Smartest U.S. City to Receive Assisted Driving Technology

Published By : 14 Mar 2016 | Published By : QYRESEARCH

In a pilot project launched jointly by the U.S. Transportation Department and NXP Semiconductors NV, communication technology will be used to reduce traffic congestion. Last year, in December, Anthony Foxx, the secretary of the U.S. Transportation Department had mentioned that the department would award around US$40 million to a medium-sized city in the United States to initiate the pilot project. NXP Semiconductors NV and its partner Cohda Wireless will offer the top ranking smart city wireless communication modules. These modules will let cars to securely exchange data such as hazard warnings over a distance of more than a mile to improve traffic flow and prevent accidents.

Which is more important: Automated Driving or Assisted Driving?

According to the U.S. government, communication between vehicle-to-vehicle and vehicle to infrastructure will prevent almost 80% of the accidents where alcohol is not associated by alerting drivers about hazards such as speeding car and icy bridge. In a statement, Rick Clemmer, the Chief Executive of NXP Semiconductors NV has mentioned that in the coming years, assisted driving would be more stressed upon compared to automated driving. It is to be noted that in the U.S., the concept of automated driving is fast gaining popularity with the technological giants such as Google participating in extensive research and development activities regarding self driven cars.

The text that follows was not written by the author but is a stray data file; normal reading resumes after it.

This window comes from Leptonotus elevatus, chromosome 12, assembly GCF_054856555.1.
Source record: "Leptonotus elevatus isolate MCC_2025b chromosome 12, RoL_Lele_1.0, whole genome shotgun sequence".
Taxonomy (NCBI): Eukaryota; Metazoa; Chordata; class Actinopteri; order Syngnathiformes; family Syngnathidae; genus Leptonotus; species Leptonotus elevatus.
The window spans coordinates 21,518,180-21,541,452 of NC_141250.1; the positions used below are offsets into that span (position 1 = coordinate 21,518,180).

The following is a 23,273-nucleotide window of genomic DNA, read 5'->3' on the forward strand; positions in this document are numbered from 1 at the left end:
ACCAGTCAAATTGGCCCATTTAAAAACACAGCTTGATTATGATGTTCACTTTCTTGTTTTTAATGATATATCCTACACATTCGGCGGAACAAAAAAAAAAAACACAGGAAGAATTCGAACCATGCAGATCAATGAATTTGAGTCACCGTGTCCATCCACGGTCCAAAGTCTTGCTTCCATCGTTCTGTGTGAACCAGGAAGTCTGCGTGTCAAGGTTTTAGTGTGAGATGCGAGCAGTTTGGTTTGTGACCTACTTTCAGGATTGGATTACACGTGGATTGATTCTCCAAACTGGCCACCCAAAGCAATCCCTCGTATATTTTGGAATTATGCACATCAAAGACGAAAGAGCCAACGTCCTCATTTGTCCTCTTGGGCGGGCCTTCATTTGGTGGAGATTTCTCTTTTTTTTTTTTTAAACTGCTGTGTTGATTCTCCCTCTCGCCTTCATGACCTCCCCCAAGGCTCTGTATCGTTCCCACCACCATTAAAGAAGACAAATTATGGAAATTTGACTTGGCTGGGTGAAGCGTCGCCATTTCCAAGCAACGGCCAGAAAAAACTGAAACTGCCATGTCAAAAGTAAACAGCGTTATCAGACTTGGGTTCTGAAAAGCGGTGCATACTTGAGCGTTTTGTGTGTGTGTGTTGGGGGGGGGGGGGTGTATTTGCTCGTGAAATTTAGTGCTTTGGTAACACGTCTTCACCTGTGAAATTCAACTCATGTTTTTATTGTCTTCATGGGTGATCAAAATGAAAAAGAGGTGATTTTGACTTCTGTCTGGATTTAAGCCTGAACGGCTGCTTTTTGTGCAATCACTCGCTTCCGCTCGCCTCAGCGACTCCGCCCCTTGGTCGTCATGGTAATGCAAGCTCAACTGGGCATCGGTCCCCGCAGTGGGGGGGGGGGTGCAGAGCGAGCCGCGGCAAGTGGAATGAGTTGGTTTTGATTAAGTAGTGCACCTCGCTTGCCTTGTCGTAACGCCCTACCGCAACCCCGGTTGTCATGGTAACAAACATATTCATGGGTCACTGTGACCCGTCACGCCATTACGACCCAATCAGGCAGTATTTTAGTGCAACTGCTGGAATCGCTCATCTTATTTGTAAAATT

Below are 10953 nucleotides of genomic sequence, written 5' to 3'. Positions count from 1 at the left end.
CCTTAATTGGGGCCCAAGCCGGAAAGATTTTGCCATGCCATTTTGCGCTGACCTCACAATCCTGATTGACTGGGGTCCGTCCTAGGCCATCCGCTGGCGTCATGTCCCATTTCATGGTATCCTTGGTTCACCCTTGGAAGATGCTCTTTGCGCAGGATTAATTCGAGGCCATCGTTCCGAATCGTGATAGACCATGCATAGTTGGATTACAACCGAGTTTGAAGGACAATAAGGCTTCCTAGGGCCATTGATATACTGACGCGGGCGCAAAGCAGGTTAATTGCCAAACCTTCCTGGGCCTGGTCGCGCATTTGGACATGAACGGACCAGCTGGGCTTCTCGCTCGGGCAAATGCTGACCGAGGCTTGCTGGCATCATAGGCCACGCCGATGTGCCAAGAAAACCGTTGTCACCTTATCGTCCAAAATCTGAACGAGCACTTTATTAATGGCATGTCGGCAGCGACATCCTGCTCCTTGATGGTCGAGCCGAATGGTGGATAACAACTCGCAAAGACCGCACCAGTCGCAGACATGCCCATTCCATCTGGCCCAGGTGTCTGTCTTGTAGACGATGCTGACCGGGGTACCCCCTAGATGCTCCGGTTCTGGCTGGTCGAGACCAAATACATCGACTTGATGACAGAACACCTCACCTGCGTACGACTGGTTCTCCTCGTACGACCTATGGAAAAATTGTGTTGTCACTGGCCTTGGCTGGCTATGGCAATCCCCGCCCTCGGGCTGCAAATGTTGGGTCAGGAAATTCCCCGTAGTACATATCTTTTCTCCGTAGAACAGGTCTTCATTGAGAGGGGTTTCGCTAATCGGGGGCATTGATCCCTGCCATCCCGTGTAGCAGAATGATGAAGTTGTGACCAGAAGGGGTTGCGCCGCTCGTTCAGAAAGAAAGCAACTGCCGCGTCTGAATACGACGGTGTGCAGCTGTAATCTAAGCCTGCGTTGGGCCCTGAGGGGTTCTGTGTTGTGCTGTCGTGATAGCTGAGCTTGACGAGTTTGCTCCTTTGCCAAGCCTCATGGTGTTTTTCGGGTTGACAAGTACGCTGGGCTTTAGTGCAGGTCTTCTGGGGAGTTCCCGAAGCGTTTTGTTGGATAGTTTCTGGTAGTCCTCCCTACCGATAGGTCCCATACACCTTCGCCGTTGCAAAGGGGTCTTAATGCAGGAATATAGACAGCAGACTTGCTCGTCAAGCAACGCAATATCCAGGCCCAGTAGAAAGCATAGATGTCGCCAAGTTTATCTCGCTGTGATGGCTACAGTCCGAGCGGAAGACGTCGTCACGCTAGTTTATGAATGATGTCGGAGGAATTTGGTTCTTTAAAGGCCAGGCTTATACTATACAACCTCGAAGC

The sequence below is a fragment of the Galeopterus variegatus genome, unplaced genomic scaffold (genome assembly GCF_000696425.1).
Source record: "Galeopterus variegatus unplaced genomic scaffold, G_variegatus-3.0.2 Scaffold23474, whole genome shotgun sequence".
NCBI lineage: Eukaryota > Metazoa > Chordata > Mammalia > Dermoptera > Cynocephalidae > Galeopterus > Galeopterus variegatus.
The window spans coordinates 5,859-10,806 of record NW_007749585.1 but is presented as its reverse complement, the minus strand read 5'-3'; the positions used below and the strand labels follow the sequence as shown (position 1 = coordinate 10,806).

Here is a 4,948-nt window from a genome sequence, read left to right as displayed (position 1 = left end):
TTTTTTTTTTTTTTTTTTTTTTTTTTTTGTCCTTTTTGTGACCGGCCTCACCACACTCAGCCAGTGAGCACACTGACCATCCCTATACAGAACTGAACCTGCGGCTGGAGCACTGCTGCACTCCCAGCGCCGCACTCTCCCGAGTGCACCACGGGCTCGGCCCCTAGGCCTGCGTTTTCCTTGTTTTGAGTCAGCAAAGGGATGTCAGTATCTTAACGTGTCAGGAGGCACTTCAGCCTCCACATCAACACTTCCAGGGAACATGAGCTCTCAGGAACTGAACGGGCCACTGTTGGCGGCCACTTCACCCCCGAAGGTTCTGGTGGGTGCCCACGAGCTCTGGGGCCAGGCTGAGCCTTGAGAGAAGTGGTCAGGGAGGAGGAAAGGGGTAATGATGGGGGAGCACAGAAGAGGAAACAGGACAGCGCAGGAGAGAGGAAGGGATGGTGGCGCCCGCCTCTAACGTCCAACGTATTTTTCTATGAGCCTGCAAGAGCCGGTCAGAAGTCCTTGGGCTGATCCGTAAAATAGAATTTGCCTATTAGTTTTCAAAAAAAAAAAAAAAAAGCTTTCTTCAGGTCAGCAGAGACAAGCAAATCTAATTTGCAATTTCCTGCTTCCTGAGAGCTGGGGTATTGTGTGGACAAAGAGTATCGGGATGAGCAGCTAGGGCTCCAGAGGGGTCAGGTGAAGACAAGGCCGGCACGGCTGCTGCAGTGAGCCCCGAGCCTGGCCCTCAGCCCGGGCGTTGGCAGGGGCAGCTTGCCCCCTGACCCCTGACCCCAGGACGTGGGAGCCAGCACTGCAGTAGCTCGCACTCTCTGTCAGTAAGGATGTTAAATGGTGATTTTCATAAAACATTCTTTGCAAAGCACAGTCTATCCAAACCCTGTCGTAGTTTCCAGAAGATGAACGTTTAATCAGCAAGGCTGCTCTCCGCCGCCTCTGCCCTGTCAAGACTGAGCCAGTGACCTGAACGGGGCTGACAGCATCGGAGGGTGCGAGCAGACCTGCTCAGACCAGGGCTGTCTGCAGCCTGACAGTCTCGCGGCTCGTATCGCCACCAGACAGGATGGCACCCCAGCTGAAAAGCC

This week, Anthony Foxx will announce the list of five finalist cities out of 80 U.S. cities including Boston, Detroit, Alaska, Anchorage, Baltimore, Cleveland, San Francisco, Pittsburgh, and Las Vegas. Each of these finalist cities would receive US$100,000 to refine their plans before the winning city is named in June. The smart city project is the Obama government’s effort to utilize advanced technology to address traffic across the roads in the U.S.

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